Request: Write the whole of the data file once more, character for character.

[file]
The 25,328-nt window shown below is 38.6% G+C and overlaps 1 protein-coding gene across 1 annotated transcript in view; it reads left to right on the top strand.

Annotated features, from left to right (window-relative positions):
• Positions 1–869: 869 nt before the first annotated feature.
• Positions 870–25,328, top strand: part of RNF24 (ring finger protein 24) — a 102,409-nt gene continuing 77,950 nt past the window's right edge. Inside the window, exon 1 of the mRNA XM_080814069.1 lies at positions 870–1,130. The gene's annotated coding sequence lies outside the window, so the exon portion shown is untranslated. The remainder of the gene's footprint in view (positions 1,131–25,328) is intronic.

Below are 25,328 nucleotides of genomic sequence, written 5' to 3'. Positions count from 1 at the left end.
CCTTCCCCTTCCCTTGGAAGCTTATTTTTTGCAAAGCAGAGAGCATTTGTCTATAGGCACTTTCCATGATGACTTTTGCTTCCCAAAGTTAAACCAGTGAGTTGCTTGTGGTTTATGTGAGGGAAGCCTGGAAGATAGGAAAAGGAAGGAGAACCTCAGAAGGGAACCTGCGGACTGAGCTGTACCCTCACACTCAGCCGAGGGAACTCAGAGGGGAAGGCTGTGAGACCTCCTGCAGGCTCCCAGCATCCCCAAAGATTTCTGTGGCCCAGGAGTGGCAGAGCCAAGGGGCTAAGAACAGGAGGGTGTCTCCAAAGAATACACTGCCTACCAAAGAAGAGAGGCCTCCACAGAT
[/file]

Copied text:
The 25,328-nt window shown below is 38.6% G+C and overlaps 1 protein-coding gene across 1 annotated transcript in view; it reads left to right on the top strand.

Annotated features, from left to right (window-relative positions):
• Positions 1–869: 869 nt before the first annotated feature.
• Positions 870–25,328, top strand: part of RNF24 (ring finger protein 24) — a 102,409-nt gene continuing 77,950 nt past the window's right edge. Inside the window, exon 1 of the mRNA XM_080814069.1 lies at positions 870–1,130. The gene's annotated coding sequence lies outside the window, so the exon portion shown is untranslated. The remainder of the gene's footprint in view (positions 1,131–25,328) is intronic.

Below are 25,328 nucleotides of genomic sequence, written 5' to 3'. Positions count from 1 at the left end.
CCTTCCCCTTCCCTTGGAAGCTTATTTTTTGCAAAGCAGAGAGCATTTGTCTATAGGCACTTTCCATGATGACTTTTGCTTCCCAAAGTTAAACCAGTGAGTTGCTTGTGGTTTATGTGAGGGAAGCCTGGAAGATAGGAAAAGGAAGGAGAACCTCAGAAGGGAACCTGCGGACTGAGCTGTACCCTCACACTCAGCCGAGGGAACTCAGAGGGGAAGGCTGTGAGACCTCCTGCAGGCTCCCAGCATCCCCAAAGATTTCTGTGGCCCAGGAGTGGCAGAGCCAAGGGGCTAAGAACAGGAGGGTGTCTCCAAAGAATACACTGCCTACCAAAGAAGAGAGGCCTCCACAGAT